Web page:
But, the work didn't suite me. I'd discovered from selling appliances and now from recruiting, that selling just wasn't my piece of cake. We had gone back to Thatcher in July for Jean and Glenn's wedding. Since that visit something seemed missing in our lives. Our origins: yes, our roots back in Arizona seemed to whisper to us to return. While in Arizona for those few days of the wedding, I visited with our old friend, Lafe Nelson, Superintendent of the Safford Schools. He had tempted me with an elementary school teaching offer.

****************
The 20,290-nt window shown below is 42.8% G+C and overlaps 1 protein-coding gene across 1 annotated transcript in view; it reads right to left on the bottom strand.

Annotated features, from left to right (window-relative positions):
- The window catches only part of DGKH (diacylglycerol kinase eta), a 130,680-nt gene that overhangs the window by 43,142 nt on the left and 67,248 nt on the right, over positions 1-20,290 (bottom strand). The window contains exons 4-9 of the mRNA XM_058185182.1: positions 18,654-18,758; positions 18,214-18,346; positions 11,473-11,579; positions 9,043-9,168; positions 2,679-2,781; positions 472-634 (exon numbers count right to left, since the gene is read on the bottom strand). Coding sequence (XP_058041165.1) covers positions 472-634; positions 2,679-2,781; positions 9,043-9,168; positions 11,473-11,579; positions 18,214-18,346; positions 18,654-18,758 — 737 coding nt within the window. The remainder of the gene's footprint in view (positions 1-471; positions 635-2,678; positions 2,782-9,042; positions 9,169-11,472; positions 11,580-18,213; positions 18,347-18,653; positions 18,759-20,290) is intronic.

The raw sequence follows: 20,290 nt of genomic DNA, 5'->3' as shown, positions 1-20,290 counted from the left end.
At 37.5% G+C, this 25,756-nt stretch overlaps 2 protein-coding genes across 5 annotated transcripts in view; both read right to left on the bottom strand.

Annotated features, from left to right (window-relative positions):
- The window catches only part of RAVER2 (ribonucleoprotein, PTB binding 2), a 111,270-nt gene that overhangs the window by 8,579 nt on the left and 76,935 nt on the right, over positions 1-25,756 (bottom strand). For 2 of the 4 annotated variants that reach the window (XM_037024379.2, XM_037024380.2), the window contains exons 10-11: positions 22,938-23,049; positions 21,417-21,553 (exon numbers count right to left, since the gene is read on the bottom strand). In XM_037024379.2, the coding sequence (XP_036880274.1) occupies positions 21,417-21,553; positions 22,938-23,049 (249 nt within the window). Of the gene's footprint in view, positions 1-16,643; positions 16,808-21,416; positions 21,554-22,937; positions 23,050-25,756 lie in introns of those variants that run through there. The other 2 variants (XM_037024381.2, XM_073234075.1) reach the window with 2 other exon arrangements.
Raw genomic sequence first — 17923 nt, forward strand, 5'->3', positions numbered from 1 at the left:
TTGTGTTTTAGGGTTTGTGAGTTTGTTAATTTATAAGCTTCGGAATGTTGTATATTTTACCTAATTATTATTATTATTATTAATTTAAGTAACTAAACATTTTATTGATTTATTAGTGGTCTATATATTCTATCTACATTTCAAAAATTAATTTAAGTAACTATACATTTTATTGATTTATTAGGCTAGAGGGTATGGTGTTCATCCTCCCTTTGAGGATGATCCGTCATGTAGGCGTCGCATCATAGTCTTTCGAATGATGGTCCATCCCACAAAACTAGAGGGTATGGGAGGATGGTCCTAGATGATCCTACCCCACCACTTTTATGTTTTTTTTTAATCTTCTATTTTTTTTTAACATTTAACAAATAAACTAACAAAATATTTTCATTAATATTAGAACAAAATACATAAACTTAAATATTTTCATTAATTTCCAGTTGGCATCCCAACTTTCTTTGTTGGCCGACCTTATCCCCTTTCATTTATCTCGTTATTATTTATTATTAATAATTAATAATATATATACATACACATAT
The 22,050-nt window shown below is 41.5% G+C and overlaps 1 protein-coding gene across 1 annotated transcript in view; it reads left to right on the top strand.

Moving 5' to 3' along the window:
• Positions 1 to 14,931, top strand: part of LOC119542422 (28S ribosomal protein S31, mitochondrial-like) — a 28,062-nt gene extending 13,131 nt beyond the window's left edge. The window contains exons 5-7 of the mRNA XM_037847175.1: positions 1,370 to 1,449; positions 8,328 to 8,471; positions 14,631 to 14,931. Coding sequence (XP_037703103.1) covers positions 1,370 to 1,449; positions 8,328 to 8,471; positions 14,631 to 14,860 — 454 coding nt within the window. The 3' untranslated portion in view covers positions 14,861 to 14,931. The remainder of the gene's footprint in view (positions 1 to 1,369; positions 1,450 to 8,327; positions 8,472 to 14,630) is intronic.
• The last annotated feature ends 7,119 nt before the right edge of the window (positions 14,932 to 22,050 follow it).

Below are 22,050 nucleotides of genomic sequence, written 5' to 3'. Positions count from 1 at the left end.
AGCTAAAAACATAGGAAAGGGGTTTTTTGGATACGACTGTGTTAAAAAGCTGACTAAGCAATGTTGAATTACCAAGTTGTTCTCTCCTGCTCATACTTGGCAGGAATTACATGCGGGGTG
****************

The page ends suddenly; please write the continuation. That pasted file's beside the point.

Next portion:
When we returned to Colorado, after the wedding, our discussions frequently entertained the option of returning to make our home again in Thatcher. The ever recurring thoughts worked their magic on our minds until we knew it to be inspiration to do so. I resigned the position with Woodbury College to return to our desert country to resume teaching again. Seven years nine months had elapsed since we left Arizona to begin a different life in California. Now we would begin another new and exciting saga of our lives, with our children as teen-agers, back in the wonderful Gila Valley where it all began.